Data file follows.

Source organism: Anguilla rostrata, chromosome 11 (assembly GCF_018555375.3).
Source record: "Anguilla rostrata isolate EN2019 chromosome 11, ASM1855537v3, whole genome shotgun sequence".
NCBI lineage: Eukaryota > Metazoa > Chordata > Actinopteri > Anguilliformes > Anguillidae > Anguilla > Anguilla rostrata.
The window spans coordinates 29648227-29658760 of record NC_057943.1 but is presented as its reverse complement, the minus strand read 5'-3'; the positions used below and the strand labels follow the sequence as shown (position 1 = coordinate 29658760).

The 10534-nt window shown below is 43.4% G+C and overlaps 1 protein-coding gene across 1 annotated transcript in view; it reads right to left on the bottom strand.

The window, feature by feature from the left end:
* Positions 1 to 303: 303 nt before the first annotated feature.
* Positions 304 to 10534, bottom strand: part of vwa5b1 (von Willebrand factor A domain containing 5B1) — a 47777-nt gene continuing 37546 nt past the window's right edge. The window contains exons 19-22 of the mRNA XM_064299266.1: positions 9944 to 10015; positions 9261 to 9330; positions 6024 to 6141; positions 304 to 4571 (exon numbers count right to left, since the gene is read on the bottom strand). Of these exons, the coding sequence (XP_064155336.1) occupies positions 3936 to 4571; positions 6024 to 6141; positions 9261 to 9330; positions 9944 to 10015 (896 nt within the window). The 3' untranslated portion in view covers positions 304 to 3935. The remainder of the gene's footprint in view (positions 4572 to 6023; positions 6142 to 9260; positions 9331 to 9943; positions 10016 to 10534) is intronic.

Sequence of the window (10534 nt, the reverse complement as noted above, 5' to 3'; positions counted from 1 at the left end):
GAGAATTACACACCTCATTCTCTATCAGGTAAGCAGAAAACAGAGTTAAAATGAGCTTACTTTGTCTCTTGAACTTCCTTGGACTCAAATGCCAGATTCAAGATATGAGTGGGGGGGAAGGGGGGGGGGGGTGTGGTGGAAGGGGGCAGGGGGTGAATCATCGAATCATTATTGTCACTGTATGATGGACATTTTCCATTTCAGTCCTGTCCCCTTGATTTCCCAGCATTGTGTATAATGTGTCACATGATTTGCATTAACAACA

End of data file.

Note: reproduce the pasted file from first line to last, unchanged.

Source organism: Anguilla rostrata, chromosome 11 (assembly GCF_018555375.3).
Source record: "Anguilla rostrata isolate EN2019 chromosome 11, ASM1855537v3, whole genome shotgun sequence".
NCBI lineage: Eukaryota > Metazoa > Chordata > Actinopteri > Anguilliformes > Anguillidae > Anguilla > Anguilla rostrata.
The window spans coordinates 29648227-29658760 of record NC_057943.1 but is presented as its reverse complement, the minus strand read 5'-3'; the positions used below and the strand labels follow the sequence as shown (position 1 = coordinate 29658760).

The 10534-nt window shown below is 43.4% G+C and overlaps 1 protein-coding gene across 1 annotated transcript in view; it reads right to left on the bottom strand.

The window, feature by feature from the left end:
* Positions 1 to 303: 303 nt before the first annotated feature.
* Positions 304 to 10534, bottom strand: part of vwa5b1 (von Willebrand factor A domain containing 5B1) — a 47777-nt gene continuing 37546 nt past the window's right edge. The window contains exons 19-22 of the mRNA XM_064299266.1: positions 9944 to 10015; positions 9261 to 9330; positions 6024 to 6141; positions 304 to 4571 (exon numbers count right to left, since the gene is read on the bottom strand). Of these exons, the coding sequence (XP_064155336.1) occupies positions 3936 to 4571; positions 6024 to 6141; positions 9261 to 9330; positions 9944 to 10015 (896 nt within the window). The 3' untranslated portion in view covers positions 304 to 3935. The remainder of the gene's footprint in view (positions 4572 to 6023; positions 6142 to 9260; positions 9331 to 9943; positions 10016 to 10534) is intronic.

Sequence of the window (10534 nt, the reverse complement as noted above, 5' to 3'; positions counted from 1 at the left end):
GAGAATTACACACCTCATTCTCTATCAGGTAAGCAGAAAACAGAGTTAAAATGAGCTTACTTTGTCTCTTGAACTTCCTTGGACTCAAATGCCAGATTCAAGATATGAGTGGGGGGGAAGGGGGGGGGGGGTGTGGTGGAAGGGGGCAGGGGGTGAATCATCGAATCATTATTGTCACTGTATGATGGACATTTTCCATTTCAGTCCTGTCCCCTTGATTTCCCAGCATTGTGTATAATGTGTCACATGATTTGCATTAACAACA